Iran: Talks Should Ignore 'Trivial' Centrifuges

Iranian parliament chairman tries to distract with hint of Iran help against ISIS after nuke deal, as Iran spy chief talks 'sabotage.'

Ari Yashar,

Ali Larijani, Speaker of the Iranian Parliame
Ali Larijani, Speaker of the Iranian Parliame
Reuters

Iranian parliament chairman Ali Larijani said on Wednesday that ongoing nuclear talks between his country and world powers in Geneva should not be disrupted by a "trivial issue" - such as the number of nuclear centrifuges left in the Islamic regime by a deal.

Iran in July claimed it "needs" 19 times more nuclear centrifuges than the number offered by world powers, demanding 190,000 centrifuges. Experts have warned Iran must be stripped of its centrifuges, for if left with its current 19,000 centrifuges it would have sudden breakout capacity of six to seven weeks in which it could enrich uranium quickly and achieve a nuclear bomb.

Larjiani, who was quoted by Walla!, has previously called Israel a "cancer" and admitted in July during Hamas's terror war to try and destroy Israel that Iran provided the terrorists with rocket technology.

The Iranian official also hinted at a type of blackmail scheme his country is leveraging on world powers, saying that a nuclear deal would build trust between Iran and the American-led coalition against Islamic State (ISIS), in a subtle hint of military cooperation that Iran has previously denied.

US Secretary of State John Kerry last month left the door open to such cooperation, after first not inviting Iran to a coalition meeting and then saying in an interview that he would be open to military cooperation.

Iran spy chief versus the Mossad

The statements amid the ongoing talks that are approaching a November 24 deadline come the same Wednesday a senior American official said "we don't know if we'll succeed in reaching an agreement, it's very possible that we won't."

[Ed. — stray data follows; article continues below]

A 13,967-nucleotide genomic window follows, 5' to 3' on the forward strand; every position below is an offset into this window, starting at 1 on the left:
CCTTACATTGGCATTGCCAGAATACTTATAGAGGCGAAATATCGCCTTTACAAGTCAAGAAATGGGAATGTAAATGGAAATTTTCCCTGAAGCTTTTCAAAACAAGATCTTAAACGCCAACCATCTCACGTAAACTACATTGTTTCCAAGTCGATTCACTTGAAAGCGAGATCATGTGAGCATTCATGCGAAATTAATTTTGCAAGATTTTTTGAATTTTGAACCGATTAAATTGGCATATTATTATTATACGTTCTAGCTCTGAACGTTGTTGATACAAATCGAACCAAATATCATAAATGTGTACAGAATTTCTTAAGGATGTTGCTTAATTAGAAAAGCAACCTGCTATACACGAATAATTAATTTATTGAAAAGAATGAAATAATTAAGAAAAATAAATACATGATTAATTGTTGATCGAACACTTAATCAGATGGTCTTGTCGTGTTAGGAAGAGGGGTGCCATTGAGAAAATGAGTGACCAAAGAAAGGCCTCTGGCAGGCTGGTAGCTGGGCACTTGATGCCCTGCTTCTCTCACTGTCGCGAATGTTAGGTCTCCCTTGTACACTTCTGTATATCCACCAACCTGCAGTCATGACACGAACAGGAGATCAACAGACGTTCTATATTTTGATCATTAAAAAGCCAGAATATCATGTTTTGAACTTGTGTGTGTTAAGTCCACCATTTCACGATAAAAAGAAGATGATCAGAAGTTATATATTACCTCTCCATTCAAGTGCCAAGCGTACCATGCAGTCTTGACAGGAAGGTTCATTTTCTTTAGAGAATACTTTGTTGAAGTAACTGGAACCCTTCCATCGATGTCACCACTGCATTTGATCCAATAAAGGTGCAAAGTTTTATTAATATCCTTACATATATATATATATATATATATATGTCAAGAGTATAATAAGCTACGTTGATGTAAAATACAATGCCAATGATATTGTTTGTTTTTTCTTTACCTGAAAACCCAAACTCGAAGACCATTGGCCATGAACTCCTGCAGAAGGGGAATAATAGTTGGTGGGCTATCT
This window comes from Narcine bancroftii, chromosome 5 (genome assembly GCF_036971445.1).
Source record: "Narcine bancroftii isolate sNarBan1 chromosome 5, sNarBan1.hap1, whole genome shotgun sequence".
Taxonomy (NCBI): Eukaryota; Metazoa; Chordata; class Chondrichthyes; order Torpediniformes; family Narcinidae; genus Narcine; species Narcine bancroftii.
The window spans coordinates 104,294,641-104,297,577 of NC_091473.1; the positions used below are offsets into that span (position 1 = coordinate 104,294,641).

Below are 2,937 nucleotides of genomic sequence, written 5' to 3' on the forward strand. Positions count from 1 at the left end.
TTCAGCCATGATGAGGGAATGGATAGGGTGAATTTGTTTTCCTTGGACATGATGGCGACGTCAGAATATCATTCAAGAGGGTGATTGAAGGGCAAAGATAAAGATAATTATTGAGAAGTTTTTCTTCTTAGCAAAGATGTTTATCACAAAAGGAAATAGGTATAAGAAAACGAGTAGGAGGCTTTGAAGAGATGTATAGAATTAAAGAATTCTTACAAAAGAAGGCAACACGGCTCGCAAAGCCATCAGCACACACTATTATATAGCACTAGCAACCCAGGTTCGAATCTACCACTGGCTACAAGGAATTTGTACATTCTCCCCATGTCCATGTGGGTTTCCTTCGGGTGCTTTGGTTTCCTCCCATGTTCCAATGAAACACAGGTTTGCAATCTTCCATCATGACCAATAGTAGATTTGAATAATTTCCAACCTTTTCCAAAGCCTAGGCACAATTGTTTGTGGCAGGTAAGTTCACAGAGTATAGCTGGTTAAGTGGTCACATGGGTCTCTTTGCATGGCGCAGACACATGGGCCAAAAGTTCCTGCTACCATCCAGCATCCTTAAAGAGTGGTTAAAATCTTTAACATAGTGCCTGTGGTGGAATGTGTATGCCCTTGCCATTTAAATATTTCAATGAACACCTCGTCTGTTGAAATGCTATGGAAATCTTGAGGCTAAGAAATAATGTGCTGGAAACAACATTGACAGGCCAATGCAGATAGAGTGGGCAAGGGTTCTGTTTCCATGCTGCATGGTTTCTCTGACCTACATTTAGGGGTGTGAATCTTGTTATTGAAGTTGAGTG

The official said that disagreements had lessened, reports Walla!, but "significant gaps" still remain about the core issue of uranium enrichment, a process for creating nuclear bombs.

That assessment came after Iranian President Hassan Rouhani on Monday said Tehran was “certain” it would reach an accord with the West over its nuclear effort before the next deadline. America extended a previous deadline to the current November date, with indications it may do the same again.

Just last Monday a mysterious explosion rocked Iran's secret Parchin nuclear facility, with an in-depth report by Channel 2 indicating the blast was a chemical explosion and not ammunition accident as Iran had claimed. The report added that a transport company with a nuclear explosion on its logo may have been sabotaged as it brought dangerous materials into the facility.

Iranian Intelligence Minister Seyed Mahmoud Alawi on Tuesday made comments cited in the Iranian offical Fars News Agency saying "some (spying) services like Mossad, the MI6 and the CIA...act directly and leave negative effects. Our nuclear, defense and missile industries and advanced technologies are the arenas in which they seek to gain intelligence and carry out sabotage operations."


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